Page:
Lando Calrissian is here, and he’s pissing off the wrong people. After pulling what he thought would be a successful heist, Lando and Lobot are sent on another high-risk/high-reward job. But who is he stealing from this time? As a gambler, doesn’t he know the danger of doubling down?
I’m glad to have more Lando to read, but everyone knows he’s a smooth talking swindler. What I was most excited for was learning more about Lobot. I haven’t read many Star Wars comics before the move back to Marvel, so maybe I missed a few things, but it was great getting more backstory on this otherwise silent character. I’ll be honest though, I kept turning the page expecting to see a certain ship which may soon belong to a buddy of his. Maybe that’s down the road? Either way, a good start to this 5-issue mini-series.
STAR TREK/GREEN LANTERN #1 (SLIGHT SPOILERS)
Written by Mike Johnson; Art by Angel Hernandez; Several Covers by Various
As I’ve said before, this is a crossover event I did not see coming but am very excited for! DC announced a couple other impending crossovers at San Diego ComiCon, so these may be just the first wave of many to come! I certainly hope so, I’m a sucker for Elseworld-type stories.
We’re dropped into what appears to be the end of a devastating battle between potentially all Lanterns and Guardians against an unknown Black Lantern assailant. After discovering a Guardian’s body, Captain Kirk and crew are targeted by a Klingon ship, when an unknown entity provides shielding for the Enterprise. But this entity isn’t here just to help, it wants answers. Meanwhile, several Lantern rings, previously in the Guardian’s possession fly off to find new bearers.
While the idea of several members of Starfleet receiving Lantern rings is enticing, I felt the scene was rushed to get the reveal of Hal Jordan. The pacing was off in a couple other places, but overall this was a good first issue. I’m certainly wondering where this series will go, and who else will show up.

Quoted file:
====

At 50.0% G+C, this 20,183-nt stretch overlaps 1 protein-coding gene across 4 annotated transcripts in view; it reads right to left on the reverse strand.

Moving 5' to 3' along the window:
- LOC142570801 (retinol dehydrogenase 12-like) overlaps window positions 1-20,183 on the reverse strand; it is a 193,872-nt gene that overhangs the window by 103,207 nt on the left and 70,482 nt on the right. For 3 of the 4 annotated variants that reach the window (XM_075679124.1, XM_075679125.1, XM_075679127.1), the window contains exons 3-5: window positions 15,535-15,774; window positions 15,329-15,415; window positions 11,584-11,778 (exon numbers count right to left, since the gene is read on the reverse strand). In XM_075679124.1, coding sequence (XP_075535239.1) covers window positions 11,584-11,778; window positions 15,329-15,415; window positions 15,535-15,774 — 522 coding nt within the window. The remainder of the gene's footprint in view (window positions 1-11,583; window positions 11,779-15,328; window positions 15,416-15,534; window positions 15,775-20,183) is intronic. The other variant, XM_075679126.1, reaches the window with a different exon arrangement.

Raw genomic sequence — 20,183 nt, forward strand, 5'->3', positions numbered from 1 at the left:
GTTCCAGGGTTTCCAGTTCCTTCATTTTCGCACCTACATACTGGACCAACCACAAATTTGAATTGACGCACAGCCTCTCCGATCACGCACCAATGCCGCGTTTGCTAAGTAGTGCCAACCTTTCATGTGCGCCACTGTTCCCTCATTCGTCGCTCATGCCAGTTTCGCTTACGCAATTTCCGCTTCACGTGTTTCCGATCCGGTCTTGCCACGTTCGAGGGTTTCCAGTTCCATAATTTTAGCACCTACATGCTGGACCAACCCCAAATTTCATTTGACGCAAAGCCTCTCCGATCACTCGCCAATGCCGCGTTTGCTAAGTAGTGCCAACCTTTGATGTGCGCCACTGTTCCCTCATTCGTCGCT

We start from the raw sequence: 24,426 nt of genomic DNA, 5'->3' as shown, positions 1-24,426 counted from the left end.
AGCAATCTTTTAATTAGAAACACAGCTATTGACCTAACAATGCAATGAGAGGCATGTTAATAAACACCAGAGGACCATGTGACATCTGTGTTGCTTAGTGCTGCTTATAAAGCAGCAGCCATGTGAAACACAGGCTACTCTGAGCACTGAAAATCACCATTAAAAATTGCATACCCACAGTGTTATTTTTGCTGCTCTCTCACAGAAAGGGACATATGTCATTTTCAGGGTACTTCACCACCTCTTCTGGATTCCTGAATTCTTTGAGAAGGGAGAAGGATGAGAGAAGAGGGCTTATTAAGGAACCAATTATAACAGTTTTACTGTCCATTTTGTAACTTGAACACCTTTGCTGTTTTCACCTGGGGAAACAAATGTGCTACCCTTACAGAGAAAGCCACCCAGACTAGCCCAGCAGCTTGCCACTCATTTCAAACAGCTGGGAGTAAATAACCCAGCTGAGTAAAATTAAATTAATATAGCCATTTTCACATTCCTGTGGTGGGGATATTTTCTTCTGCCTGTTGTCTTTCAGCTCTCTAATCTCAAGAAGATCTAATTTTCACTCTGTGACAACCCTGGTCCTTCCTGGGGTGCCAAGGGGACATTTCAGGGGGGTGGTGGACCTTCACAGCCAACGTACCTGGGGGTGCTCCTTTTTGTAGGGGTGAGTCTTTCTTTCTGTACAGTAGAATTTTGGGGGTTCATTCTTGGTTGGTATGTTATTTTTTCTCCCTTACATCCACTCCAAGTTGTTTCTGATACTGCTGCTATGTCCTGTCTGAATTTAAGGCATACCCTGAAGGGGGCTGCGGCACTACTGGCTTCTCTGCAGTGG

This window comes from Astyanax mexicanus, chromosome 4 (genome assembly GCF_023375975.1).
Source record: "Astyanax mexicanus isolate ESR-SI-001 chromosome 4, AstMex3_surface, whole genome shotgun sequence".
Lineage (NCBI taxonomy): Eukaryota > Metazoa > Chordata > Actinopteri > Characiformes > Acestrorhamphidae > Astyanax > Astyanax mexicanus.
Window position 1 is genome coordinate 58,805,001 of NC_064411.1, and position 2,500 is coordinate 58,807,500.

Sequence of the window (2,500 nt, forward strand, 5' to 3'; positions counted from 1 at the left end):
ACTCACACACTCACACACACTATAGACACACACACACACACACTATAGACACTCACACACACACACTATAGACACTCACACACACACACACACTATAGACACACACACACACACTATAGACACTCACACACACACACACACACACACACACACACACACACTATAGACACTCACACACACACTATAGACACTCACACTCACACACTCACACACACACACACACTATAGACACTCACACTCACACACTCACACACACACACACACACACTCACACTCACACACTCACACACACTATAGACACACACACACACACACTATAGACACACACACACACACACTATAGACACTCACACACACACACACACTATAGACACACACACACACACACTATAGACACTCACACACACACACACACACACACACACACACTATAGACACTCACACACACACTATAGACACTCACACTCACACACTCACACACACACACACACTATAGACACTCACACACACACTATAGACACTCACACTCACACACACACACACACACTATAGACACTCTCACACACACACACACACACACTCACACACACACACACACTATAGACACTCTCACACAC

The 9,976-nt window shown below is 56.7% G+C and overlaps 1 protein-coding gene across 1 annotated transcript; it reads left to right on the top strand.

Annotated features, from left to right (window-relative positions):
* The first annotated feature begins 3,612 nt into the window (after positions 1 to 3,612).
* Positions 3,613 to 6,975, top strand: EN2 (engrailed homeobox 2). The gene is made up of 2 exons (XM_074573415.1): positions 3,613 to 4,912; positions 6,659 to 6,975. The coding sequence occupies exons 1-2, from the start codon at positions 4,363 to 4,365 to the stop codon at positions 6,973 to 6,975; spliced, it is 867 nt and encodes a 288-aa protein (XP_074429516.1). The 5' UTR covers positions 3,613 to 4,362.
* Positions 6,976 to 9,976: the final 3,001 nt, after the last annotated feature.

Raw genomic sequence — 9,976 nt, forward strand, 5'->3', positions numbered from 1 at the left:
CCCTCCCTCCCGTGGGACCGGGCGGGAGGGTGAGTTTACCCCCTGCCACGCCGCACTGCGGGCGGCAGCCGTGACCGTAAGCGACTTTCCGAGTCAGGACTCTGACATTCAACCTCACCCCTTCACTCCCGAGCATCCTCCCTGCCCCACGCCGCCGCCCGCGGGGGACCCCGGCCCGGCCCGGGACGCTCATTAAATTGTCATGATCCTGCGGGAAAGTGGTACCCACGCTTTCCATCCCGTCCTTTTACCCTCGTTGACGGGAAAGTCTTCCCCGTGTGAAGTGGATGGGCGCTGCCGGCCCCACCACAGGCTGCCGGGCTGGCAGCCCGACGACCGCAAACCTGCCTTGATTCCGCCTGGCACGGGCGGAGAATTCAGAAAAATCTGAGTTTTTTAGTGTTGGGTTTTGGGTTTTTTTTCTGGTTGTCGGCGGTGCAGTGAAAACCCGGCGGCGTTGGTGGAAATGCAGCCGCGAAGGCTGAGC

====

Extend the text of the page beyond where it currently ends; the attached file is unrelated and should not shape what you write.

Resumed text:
SAGA #30 (SPOILERS)
Written by Brian K. Vaughan; Art and Cover by Fiona Staples
If you’ve read even just a few issues, you know this series can be a tearjerker. Lately though, Vaughan has been applying more subtle heartbreak in foreshadowing narration by our dear Hazel. The family has been mostly separated in this arc, and she keeps eluding that it won’t change anytime soon. Why, BKV, WHY?!
Anyway. Though plenty eventful, I didn’t find any devastating *GASP* moments this series has come to be known for. For that, see issue #29. I was bummed that Dengo was killed, but after meeting Prince Robot IV face to face, what else can you expect? Dengo’s character had the potential to fall into the cliché “misunderstood bad-guy” category, but Vaughan cleverly avoided that and I bought into every panel. A very solid ending to an arc that’s taken “family drama” to new distances and given us a brief, and painful, glimpse at what’s to come. No word on a release date for issue #31 yet, but thankfully the team also included a list at the end of this issue on how to get through the hiatus, including rereading the series and taking the Buzzfeed “Which Character From Saga Are You?” quiz. (I got Marko!) Enjoy the hiatus!
Looking for more recommendations? Find me on Twitter @4ColorPhil
That’s it for now, see you next week!
Tags: Recall Reviews